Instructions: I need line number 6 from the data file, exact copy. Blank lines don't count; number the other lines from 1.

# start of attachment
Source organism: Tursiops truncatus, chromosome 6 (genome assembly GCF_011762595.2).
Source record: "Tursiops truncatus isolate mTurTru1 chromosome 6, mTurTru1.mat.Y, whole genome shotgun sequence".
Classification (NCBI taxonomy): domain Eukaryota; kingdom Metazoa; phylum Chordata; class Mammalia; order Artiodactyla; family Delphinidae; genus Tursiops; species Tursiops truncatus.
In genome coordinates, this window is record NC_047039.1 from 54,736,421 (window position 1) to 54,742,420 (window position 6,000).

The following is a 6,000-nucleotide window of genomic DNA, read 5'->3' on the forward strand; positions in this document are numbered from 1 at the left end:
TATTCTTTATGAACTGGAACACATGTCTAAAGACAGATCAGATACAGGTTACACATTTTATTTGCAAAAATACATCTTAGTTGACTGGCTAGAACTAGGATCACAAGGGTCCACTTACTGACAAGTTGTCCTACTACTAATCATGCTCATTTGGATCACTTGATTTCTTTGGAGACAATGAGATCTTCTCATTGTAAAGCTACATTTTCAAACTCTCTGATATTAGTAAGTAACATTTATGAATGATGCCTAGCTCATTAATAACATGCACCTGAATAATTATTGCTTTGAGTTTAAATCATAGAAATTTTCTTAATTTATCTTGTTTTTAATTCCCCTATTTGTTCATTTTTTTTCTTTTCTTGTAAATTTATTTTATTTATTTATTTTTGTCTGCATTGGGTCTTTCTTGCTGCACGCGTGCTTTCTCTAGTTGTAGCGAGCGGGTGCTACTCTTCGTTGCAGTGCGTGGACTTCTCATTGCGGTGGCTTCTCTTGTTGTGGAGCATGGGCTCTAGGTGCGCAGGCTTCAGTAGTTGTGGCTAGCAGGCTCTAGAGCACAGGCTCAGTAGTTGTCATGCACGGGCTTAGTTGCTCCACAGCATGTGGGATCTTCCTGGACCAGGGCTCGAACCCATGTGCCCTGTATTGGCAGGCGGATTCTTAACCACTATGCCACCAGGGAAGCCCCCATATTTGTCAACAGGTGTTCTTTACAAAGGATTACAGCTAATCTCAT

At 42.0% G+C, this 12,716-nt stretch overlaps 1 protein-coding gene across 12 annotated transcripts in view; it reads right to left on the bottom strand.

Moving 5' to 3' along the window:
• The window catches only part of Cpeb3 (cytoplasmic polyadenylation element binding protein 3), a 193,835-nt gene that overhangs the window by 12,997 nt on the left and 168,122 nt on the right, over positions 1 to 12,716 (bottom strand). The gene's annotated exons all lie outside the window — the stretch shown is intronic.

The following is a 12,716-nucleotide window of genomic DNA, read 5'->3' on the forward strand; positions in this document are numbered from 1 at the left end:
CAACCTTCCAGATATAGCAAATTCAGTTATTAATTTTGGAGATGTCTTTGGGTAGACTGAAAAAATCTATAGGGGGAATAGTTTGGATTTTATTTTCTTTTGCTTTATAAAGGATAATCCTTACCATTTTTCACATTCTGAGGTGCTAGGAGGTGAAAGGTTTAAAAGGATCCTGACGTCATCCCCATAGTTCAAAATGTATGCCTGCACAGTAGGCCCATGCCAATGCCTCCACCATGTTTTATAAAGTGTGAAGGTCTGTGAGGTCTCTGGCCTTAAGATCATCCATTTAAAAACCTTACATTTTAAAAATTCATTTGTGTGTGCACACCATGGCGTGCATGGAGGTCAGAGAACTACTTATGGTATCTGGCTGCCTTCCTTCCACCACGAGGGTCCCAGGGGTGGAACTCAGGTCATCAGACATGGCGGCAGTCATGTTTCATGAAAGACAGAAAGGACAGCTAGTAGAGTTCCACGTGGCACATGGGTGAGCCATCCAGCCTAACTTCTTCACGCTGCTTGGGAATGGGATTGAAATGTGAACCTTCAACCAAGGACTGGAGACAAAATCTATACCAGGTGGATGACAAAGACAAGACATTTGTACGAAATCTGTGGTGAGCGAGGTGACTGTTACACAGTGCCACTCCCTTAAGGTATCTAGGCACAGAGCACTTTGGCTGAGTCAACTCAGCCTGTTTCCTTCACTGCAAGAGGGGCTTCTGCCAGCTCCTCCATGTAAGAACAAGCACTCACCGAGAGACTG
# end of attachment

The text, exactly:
TATTCTTTATGAACTGGAACACATGTCTAAAGACAGATCAGATACAGGTTACACATTTTATTTGCAAAAATACATCTTAGTTGACTGGCTAGAACTAGGATCACAAGGGTCCACTTACTGACAAGTTGTCCTACTACTAATCATGCTCATTTGGATCACTTGATTTCTTTGGAGACAATGAGATCTTCTCATTGTAAAGCTACATTTTCAAACTCTCTGATATTAGTAAGTAACATTTATGAATGATGCCTAGCTCATTAATAACATGCACCTGAATAATTATTGCTTTGAGTTTAAATCATAGAAATTTTCTTAATTTATCTTGTTTTTAATTCCCCTATTTGTTCATTTTTTTTCTTTTCTTGTAAATTTATTTTATTTATTTATTTTTGTCTGCATTGGGTCTTTCTTGCTGCACGCGTGCTTTCTCTAGTTGTAGCGAGCGGGTGCTACTCTTCGTTGCAGTGCGTGGACTTCTCATTGCGGTGGCTTCTCTTGTTGTGGAGCATGGGCTCTAGGTGCGCAGGCTTCAGTAGTTGTGGCTAGCAGGCTCTAGAGCACAGGCTCAGTAGTTGTCATGCACGGGCTTAGTTGCTCCACAGCATGTGGGATCTTCCTGGACCAGGGCTCGAACCCATGTGCCCTGTATTGGCAGGCGGATTCTTAACCACTATGCCACCAGGGAAGCCCCCATATTTGTCAACAGGTGTTCTTTACAAAGGATTACAGCTAATCTCAT